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China backs globalization and fights protectionism at Boao

By Amitendu Palit | | Updated: 2018-04-12 16:14

Commitment to opening up the Chinese economy, and deepening and widening domestic financial reforms, were the central messages from President Xi at the Boao Forum for Asia. The address has created new hope the recent rise in global protective measures will be short-lived and have minimal impact on the prospects of global economic growth. It has also underlined the fact protectionism does not enjoy broad-based global support among world leaders. While countries might have specific constituencies demanding protection, as a global policy, protectionism cannot bring benefits for bigger sections of the global population.

The recent series of trade-restrictive measures taken by the US is serious in several respects. First, it undoes the hard work by the WTO over the last couple of decades in bringing down tariffs across the world. The multilateral rules-based trade framework has worked well for the world. It has generated new growth opportunities for the developing world by giving poorer countries’ goods and services access to world markets, developing global supply chains linking low-income countries and enabling the developing world to attract capital and technology. The result has been the rise of strong emerging market economies like China, Brazil, India, Mexico, Turkey and Indonesia. Indeed, Asia’s current prominent position in the world economy has much to do with the expansion of the global trading mechanism under the WTO.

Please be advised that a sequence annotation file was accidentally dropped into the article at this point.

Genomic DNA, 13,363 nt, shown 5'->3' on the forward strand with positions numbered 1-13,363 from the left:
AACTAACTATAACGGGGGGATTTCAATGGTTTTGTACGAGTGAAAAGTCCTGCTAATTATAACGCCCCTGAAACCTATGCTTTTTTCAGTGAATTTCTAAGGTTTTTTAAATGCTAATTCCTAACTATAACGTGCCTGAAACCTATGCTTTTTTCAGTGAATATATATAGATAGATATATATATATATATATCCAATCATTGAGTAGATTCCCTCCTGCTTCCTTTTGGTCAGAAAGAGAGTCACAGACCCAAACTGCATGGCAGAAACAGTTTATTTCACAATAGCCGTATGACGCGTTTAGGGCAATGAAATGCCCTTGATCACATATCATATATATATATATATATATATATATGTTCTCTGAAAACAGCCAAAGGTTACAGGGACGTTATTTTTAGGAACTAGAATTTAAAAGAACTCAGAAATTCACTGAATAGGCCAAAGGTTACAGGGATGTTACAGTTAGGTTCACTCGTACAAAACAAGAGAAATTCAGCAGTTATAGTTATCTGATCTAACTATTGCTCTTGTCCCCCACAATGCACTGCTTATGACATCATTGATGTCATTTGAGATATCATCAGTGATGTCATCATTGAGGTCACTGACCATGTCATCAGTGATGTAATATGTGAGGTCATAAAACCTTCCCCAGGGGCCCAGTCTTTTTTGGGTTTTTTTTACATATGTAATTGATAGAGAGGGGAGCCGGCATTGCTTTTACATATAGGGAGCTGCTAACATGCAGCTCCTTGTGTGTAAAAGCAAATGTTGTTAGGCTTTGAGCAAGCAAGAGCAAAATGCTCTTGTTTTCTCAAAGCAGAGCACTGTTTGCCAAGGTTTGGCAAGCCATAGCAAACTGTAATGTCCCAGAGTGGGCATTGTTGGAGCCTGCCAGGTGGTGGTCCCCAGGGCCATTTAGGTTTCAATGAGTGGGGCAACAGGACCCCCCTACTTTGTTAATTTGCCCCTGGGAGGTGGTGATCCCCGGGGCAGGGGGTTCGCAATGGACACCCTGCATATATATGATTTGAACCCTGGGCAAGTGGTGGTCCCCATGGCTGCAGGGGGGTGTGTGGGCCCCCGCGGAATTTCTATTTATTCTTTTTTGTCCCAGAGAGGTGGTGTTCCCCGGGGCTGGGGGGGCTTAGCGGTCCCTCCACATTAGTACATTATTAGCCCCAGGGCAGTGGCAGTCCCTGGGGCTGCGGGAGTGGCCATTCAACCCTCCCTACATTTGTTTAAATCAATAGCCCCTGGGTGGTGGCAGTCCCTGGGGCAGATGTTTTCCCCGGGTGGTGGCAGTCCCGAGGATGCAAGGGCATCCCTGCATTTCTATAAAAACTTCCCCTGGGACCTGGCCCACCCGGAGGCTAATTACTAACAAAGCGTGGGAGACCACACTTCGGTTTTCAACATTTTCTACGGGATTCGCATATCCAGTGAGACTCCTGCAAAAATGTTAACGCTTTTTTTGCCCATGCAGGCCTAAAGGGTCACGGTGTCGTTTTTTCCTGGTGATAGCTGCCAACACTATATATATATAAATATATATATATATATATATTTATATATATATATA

But a strong comeback of trade protectionism works against the spirit of the WTO. It particularly acts against the WTO’s principle of “Most Favoured Nation”. By committing to MFN, WTO members commit to allow each other mutual access to domestic markets unless compelled by specific economic conditions or circumstances. This principle of reciprocal non-discriminatory trade liberalization gets severely affected — and multilateral trade rules face serious challenges — if countries resort to unilateral trade-restrictive actions like the US has.

The other major implication of the US tariffs is their justification on national security grounds. In more than 20 years since the establishment of the WTO in 1995, these tariffs are the first example of a WTO member country describing imports as “damaging” for its internal economy and national security. This gives other WTO members the opportunity to use national security as grounds for resorting to trade-restrictive measures. And if national security becomes the major factor in deciding international trade relations, then the prospects for global trade darken significantly. Tariffs raised on national security grounds further undermine the credibility of the WTO. The WTO offers its members large latitude in tackling economic difficulties arising from large flows of imports. These include safeguards against import surges as well as anti-dumping actions. These are in addition to institutional processes for settling inter-country disputes. By not resorting to the WTO’s “checks and balances” and acting unilaterally, the US trade actions have damaged the WTO and created problems for orderly functioning of global trade.

Counter-protectionism is clearly not the answer to tackling protectionism. The best way to address protective actions is demonstrate the benefits of economic globalization and make efforts to stay committed to the process. In this respect, President Xi’s address at the Boao Forum underlines the current contrast in the views of world leaders on globalization. The US’ effort to resort to trade actions and settle trade imbalances bilaterally is moving in a direction opposite to global economic integration. On the other hand, China’s decisions to lower tariffs, increase imports and expand foreign ownership in major domestic industries is an effective strategy for backing economic globalization. In the long run, and as a history has indicated, this is what is crucial for global welfare.

The author is a senior research fellow and research lead for trade and economic policy at the Institute of South Asian Studies in the National University of Singapore.

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